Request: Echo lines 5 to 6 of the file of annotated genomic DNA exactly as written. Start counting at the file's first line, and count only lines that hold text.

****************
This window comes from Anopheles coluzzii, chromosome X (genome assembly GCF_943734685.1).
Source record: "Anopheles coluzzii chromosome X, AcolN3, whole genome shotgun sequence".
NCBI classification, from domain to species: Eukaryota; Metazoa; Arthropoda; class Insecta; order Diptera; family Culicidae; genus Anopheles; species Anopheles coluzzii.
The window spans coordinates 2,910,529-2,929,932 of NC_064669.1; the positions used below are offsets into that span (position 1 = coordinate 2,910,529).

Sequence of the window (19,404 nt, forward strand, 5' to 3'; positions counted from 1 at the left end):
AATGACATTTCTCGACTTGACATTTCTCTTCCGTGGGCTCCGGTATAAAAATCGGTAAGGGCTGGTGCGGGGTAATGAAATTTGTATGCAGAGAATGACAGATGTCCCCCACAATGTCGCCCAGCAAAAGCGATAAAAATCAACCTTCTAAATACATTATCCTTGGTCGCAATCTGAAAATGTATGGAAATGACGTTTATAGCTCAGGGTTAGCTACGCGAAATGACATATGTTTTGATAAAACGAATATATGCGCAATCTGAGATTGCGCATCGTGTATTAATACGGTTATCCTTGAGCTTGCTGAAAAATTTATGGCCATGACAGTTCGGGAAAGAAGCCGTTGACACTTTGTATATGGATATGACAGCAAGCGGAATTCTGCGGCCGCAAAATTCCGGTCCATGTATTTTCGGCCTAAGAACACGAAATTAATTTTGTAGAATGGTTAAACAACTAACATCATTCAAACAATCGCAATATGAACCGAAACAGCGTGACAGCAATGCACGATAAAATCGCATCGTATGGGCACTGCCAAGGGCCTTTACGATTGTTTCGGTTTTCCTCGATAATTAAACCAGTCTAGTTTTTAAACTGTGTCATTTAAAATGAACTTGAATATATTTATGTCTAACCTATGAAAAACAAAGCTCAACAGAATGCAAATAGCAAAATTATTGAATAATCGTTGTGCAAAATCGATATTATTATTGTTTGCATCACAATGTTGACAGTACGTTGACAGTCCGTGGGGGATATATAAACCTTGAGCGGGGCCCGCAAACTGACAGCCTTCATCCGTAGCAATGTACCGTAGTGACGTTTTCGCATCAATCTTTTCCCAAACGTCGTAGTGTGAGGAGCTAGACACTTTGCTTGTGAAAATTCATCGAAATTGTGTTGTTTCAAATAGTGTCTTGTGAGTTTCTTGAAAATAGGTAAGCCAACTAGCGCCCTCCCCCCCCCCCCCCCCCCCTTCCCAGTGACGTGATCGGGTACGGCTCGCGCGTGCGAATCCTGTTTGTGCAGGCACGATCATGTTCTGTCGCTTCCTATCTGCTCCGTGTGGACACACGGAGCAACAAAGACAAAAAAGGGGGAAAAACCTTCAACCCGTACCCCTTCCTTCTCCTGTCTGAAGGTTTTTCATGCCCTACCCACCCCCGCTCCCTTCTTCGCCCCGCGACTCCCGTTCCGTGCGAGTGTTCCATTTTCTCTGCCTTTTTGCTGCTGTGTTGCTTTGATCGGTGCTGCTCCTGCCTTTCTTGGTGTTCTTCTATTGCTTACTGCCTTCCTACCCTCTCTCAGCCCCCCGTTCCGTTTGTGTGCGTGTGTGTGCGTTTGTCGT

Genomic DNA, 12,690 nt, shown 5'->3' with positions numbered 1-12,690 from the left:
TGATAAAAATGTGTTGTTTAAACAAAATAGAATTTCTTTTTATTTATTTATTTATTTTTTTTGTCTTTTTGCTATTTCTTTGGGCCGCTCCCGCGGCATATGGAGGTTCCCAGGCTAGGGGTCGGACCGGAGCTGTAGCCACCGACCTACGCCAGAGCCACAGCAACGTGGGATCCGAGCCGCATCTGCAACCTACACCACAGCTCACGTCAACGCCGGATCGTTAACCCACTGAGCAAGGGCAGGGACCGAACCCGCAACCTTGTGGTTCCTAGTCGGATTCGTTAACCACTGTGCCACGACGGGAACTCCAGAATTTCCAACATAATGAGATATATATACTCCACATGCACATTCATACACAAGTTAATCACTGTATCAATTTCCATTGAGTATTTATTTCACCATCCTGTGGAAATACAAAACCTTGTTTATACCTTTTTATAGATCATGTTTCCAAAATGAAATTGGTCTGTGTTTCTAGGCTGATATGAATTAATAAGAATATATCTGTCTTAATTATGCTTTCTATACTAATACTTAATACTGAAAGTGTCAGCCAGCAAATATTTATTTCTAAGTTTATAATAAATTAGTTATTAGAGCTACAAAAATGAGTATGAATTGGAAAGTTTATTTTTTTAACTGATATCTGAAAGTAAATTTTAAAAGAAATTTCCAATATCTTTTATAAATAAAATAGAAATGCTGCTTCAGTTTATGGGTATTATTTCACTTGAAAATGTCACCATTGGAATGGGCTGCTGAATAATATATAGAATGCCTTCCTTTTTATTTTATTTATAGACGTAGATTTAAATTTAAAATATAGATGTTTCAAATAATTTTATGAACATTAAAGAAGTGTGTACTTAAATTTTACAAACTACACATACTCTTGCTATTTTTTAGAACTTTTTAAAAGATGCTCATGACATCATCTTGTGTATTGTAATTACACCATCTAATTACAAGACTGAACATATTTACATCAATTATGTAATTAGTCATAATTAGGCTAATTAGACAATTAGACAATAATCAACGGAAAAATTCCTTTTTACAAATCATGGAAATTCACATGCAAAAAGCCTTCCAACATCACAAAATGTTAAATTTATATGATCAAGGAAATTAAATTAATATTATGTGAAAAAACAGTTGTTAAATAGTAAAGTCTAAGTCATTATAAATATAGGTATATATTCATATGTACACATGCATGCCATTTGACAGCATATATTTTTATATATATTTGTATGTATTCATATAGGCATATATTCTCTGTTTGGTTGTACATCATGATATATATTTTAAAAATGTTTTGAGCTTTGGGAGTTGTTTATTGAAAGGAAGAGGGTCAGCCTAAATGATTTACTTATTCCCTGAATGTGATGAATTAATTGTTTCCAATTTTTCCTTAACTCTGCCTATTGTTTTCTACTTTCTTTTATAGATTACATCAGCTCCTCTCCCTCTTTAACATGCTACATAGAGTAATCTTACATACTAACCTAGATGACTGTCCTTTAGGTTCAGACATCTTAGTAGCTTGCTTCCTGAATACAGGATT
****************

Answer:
Sequence of the window (19,404 nt, forward strand, 5' to 3'; positions counted from 1 at the left end):
AATGACATTTCTCGACTTGACATTTCTCTTCCGTGGGCTCCGGTATAAAAATCGGTAAGGGCTGGTGCGGGGTAATGAAATTTGTATGCAGAGAATGACAGATGTCCCCCACAATGTCGCCCAGCAAAAGCGATAAAAATCAACCTTCTAAATACATTATCCTTGGTCGCAATCTGAAAATGTATGGAAATGACGTTTATAGCTCAGGGTTAGCTACGCGAAATGACATATGTTTTGATAAAACGAATATATGCGCAATCTGAGATTGCGCATCGTGTATTAATACGGTTATCCTTGAGCTTGCTGAAAAATTTATGGCCATGACAGTTCGGGAAAGAAGCCGTTGACACTTTGTATATGGATATGACAGCAAGCGGAATTCTGCGGCCGCAAAATTCCGGTCCATGTATTTTCGGCCTAAGAACACGAAATTAATTTTGTAGAATGGTTAAACAACTAACATCATTCAAACAATCGCAATATGAACCGAAACAGCGTGACAGCAATGCACGATAAAATCGCATCGTATGGGCACTGCCAAGGGCCTTTACGATTGTTTCGGTTTTCCTCGATAATTAAACCAGTCTAGTTTTTAAACTGTGTCATTTAAAATGAACTTGAATATATTTATGTCTAACCTATGAAAAACAAAGCTCAACAGAATGCAAATAGCAAAATTATTGAATAATCGTTGTGCAAAATCGATATTATTATTGTTTGCATCACAATGTTGACAGTACGTTGACAGTCCGTGGGGGATATATAAACCTTGAGCGGGGCCCGCAAACTGACAGCCTTCATCCGTAGCAATGTACCGTAGTGACGTTTTCGCATCAATCTTTTCCCAAACGTCGTAGTGTGAGGAGCTAGACACTTTGCTTGTGAAAATTCATCGAAATTGTGTTGTTTCAAATAGTGTCTTGTGAGTTTCTTGAAAATAGGTAAGCCAACTAGCGCCCTCCCCCCCCCCCCCCCCCCCTTCCCAGTGACGTGATCGGGTACGGCTCGCGCGTGCGAATCCTGTTTGTGCAGGCACGATCATGTTCTGTCGCTTCCTATCTGCTCCGTGTGGACACACGGAGCAACAAAGACAAAAAAGGGGGAAAAACCTTCAACCCGTACCCCTTCCTTCTCCTGTCTGAAGGTTTTTCATGCCCTACCCACCCCCGCTCCCTTCTTCGCCCCGCGACTCCCGTTCCGTGCGAGTGTTCCATTTTCTCTGCCTTTTTGCTGCTGTGTTGCTTTGATCGGTGCTGCTCCTGCCTTTCTTGGTGTTCTTCTATTGCTTACTGCCTTCCTACCCTCTCTCAGCCCCCCGTTCCGTTTGTGTGCGTGTGTGTGCGTTTGTCGT